In many ways, life has not changed for many of my Muslim friends and me because the world has not changed. However, hope exists
A body on the floor of a place of worship is still a body
The fall, and the thump, and the snap
There is nothing beautiful about the way the blood sprays the sacred walls
The way it hangs itself a tapestry of death and despair
And we dig deep
We try to find the beauty in tragedy
Iman Etri, Bankstown Poetry Slam, March 2019
The scars of the Christchurch massacre linger. Time has carpeted the pain. Slowly but surely, the shock recedes until all we feel is the echo of the tragedy. One year on after Haji Daoud Nabi walked out of the Al Noor mosque in Christchurch and uttered the words “Welcome, brother” only to be met with bullets in response.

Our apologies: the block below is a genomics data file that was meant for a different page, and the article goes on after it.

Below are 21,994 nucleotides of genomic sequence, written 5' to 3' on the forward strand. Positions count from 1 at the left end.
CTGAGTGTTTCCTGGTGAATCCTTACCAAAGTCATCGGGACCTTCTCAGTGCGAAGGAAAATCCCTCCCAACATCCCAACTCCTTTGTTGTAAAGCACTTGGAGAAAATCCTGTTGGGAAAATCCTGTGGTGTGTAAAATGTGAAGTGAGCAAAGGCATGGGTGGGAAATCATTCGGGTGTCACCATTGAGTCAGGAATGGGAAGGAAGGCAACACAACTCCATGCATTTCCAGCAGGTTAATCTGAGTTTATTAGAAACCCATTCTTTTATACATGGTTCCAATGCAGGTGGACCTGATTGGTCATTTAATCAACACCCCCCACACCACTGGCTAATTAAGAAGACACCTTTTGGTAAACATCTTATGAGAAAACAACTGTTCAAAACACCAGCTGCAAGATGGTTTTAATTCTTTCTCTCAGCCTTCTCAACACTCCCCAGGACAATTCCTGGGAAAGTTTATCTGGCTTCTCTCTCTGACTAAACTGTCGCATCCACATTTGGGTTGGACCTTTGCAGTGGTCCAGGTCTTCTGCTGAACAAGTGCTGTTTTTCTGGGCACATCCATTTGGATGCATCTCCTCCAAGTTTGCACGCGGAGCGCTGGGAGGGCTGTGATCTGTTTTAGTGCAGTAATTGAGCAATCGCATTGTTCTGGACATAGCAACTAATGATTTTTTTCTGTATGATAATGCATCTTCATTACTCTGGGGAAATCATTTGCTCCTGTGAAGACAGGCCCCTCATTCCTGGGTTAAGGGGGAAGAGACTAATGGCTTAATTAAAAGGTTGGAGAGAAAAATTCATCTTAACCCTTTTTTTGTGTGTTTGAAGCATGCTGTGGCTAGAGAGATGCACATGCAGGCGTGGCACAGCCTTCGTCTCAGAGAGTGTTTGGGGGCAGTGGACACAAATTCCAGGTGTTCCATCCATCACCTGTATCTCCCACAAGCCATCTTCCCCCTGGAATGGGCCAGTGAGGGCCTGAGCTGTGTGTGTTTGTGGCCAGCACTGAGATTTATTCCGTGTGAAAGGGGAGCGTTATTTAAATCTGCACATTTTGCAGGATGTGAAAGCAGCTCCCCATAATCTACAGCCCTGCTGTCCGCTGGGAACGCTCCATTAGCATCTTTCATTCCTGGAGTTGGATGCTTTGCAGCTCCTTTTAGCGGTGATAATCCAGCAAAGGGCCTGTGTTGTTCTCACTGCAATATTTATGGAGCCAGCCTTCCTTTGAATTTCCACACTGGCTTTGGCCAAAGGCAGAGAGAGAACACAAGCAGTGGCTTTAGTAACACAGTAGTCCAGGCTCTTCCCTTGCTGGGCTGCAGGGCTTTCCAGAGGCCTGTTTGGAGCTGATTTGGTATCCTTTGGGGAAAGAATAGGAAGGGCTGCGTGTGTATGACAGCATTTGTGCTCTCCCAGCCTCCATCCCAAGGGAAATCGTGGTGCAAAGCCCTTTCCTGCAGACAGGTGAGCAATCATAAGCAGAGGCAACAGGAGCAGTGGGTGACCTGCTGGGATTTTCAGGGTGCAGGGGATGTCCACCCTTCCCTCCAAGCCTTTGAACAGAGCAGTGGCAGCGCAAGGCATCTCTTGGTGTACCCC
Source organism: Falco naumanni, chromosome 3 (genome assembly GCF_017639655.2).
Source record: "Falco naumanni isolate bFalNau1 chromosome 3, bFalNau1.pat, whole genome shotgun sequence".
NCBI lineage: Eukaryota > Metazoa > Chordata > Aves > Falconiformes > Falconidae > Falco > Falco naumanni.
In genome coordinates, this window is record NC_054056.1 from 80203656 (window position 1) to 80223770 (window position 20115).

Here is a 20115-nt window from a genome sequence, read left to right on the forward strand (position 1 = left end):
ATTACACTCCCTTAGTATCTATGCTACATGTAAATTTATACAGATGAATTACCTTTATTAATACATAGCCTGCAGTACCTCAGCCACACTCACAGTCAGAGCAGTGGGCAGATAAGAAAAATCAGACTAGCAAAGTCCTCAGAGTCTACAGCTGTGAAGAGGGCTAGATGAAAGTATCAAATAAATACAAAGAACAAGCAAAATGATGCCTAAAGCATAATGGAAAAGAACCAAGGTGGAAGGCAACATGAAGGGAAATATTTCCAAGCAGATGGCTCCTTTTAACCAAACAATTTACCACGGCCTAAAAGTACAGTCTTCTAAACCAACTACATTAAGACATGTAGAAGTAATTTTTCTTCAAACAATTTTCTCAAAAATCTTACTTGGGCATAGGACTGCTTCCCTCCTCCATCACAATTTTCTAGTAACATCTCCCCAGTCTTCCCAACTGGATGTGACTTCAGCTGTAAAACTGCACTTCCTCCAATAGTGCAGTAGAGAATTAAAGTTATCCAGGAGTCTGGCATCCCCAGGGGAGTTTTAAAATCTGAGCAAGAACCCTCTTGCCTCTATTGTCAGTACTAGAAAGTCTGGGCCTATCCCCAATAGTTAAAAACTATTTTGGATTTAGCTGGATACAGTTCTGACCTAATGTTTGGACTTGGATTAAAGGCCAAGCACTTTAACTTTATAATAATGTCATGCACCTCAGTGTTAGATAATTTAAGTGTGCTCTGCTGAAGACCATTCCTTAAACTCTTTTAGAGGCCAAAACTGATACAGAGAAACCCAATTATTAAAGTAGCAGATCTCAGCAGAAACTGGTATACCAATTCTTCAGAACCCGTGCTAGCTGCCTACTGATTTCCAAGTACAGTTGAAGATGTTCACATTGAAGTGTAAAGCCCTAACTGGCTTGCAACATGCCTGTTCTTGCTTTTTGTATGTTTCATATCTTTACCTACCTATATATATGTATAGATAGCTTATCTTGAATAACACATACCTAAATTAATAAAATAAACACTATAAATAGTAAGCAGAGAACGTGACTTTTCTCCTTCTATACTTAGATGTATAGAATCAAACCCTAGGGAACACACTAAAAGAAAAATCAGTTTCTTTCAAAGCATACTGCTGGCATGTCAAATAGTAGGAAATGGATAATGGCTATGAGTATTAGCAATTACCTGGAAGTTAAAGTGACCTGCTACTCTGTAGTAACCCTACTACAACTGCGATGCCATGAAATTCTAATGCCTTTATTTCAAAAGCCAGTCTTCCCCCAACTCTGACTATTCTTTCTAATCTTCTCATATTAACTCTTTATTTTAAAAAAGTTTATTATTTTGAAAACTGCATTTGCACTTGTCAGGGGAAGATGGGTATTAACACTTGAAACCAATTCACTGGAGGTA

“Al Noor” is an Arabic term which means “the light”. In the Qur’an, the term is used to describe the divine light of God. A light that a man filled with hatred tried to extinguish when he opened fire on dozens of innocent people in their place of worship on their holiest day of the week.
At the start of this month, I felt a sense of anxiety. I thought it was just me. In preparing to write this piece, I started reaching out to my Muslim friends to check in with them and ask how they were feeling with the one year anniversary of the tragedy fast approaching. The responses have been similar in many ways – united by a common thread of sadness, fear, frustration, and a deep sense that pain is still felt.